We just recently had the Crain’s Business New York team pay us a visit up in the Bronx to talk about the challenges of the food importing world. Anti-dumping tariffs, duties, and skyrocketing insurance rates: the recent news are not exactly comforting. At Gustiamo we’ve been raving about this infuriating topic for a while, and we were glad to finally speak to someone who wants to shine a spotlight on this and spread the word. In the article they published after our interview, they call this a food fight, with local importers bracing for trade war’s impact. We couldn’t have chosen better words.
For 20 years Beatrice Ughi has been importing specialty Italian products, including olive oil, tomatoes and pasta, for American chefs and e-commerce customers willing to pay for the best of the best. Recently, though, her company, Gustiamo, has been spending much of its profits on insurance, as rates have risen to cover 20-year-old anti-dumping tariffs on Italian pasta imposed when the U.S. suspected that Italy was underpricing its pasta exports to undercut domestic producers.
For Gustiamo, the value proposition lies in its ability to provide quality goods that simply aren’t available in the U.S. In 1999 Ughi, who is from Rome and moved to New York for a job as an accountant, founded the company as an e-commerce firm meant to bring artisanal products from Italy to New York, where there was growing demand for specialty ingredients. Soon local chefs who’d traveled to Italy came to Ughi looking for the pasta, olive oil, tomatoes, olives and hazelnuts they had tasted in Tuscany or Sicily.
Restaurants including Del Posto and those in Andrew Tarlow’s group are customers, supporting what Ughi calls a solid business. Gustiamo’s products are not cheap: E-commerce customers pay $8 for a pound of Faella’s Genovesine pasta, four times more than a box of Barilla ziti costs on FreshDirect. (To avoid duties, Italian brand Barilla makes most products for U.S. consumption in Iowa and New York.)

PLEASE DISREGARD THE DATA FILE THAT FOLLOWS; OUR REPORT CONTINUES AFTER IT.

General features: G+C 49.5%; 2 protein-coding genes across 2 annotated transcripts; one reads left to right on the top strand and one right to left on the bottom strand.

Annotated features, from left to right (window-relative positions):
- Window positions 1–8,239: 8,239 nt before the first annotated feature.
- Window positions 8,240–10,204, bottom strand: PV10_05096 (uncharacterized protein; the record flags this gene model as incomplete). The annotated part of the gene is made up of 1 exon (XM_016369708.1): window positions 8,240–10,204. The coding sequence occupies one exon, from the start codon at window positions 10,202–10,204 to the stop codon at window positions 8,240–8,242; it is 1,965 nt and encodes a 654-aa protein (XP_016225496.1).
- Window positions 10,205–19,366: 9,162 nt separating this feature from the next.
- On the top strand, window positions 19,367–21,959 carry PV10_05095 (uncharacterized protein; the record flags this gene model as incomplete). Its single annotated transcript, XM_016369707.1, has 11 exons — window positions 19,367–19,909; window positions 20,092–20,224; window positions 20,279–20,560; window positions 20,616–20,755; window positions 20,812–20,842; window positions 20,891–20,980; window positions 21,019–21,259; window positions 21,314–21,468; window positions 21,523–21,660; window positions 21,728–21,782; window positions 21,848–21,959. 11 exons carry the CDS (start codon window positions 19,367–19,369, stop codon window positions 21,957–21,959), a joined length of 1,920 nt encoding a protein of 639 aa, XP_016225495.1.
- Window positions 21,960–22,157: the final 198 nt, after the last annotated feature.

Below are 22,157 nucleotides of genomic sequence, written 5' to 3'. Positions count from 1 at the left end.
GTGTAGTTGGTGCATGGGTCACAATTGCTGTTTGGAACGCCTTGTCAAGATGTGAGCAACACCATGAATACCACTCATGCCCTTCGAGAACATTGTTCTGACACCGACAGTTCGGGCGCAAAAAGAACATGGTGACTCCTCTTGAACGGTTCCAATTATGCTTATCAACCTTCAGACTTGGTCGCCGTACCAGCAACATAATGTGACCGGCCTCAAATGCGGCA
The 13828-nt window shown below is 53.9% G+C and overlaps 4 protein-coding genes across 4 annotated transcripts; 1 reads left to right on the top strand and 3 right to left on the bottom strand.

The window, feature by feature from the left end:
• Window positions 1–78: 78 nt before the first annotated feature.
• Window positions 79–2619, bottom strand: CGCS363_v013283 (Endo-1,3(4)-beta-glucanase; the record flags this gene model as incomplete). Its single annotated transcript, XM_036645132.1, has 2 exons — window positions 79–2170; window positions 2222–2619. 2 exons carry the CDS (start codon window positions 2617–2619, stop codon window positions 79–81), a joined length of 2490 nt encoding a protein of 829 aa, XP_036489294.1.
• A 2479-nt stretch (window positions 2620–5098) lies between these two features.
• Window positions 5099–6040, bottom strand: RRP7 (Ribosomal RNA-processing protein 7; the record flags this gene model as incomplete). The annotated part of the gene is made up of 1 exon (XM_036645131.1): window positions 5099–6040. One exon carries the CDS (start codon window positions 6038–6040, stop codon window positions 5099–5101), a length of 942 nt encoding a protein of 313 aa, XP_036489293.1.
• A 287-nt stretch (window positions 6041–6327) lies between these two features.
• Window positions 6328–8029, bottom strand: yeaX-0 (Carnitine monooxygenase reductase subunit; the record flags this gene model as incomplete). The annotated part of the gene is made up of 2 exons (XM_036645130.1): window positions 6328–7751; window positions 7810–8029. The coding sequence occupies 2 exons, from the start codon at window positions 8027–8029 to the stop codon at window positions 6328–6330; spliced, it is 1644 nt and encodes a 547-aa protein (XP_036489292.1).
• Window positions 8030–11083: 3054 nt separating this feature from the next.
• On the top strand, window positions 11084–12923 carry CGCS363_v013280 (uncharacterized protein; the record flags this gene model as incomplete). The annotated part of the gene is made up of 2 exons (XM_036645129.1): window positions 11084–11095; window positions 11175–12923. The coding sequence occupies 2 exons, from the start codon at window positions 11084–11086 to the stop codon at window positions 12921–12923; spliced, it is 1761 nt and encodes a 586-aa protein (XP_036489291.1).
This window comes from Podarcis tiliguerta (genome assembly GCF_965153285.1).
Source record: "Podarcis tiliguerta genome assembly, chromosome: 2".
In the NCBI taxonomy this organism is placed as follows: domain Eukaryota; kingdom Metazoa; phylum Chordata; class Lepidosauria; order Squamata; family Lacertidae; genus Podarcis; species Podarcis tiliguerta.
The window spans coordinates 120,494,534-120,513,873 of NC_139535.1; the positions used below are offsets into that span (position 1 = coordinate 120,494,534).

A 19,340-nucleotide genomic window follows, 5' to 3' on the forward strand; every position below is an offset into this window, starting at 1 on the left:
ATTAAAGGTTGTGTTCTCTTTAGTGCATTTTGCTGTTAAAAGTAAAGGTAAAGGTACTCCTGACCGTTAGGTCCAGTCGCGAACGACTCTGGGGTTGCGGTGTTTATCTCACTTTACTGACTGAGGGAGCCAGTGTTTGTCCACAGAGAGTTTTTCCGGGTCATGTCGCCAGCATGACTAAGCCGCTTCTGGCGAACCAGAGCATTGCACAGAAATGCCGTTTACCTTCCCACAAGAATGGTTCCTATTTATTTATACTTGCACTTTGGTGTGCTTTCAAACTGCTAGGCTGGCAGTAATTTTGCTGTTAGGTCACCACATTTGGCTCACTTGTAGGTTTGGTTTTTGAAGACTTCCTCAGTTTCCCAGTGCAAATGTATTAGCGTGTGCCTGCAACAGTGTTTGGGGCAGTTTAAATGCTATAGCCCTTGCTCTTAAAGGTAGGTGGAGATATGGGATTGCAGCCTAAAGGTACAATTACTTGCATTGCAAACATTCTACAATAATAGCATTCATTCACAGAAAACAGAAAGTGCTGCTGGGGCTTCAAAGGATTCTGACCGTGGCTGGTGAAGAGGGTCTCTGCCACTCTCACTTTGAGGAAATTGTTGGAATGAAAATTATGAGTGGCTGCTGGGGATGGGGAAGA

It’s not the first time that the big conglomerates of the food business find their way around inconvenient fiscal rules, debilitating small businesses even more. And the most disastrous impact reaches the farmers and food makers, who see their products outdone by cheaper alternatives, if not Italian sounding or fraudulent fabrications.
“I am completely against these tariffs,” said Ughi. “It’s a nightmare for the world.”
“The pasta we import, it is beautiful, but it’s already expensive.” She said she worries that if prices on all goods double, even the most deep-pocketed customers and the highest-end chefs could look to swap out ingredients. “Our customers have a different approach of what’s important,” she said. “But there is a limit.”
Olive oil is a special case. The best bottles are already pricey—around $39 for 16 ounces on Gustiamo. And 70% of olive oil consumed in the U.S. is imported from Europe; the homegrown industry fulfills only 5% of demand.
Ughi, who said she still hopes to hire two new employees in a push to grow her business, is trying not to despair. “This is what we do,” she said. “We represent farmers who are poor. We have low margins. If you produce things correctly, they are expensive. I would have no idea how to change our business.”
Click here for the full article about Gustiamo on Crain’s Business New York.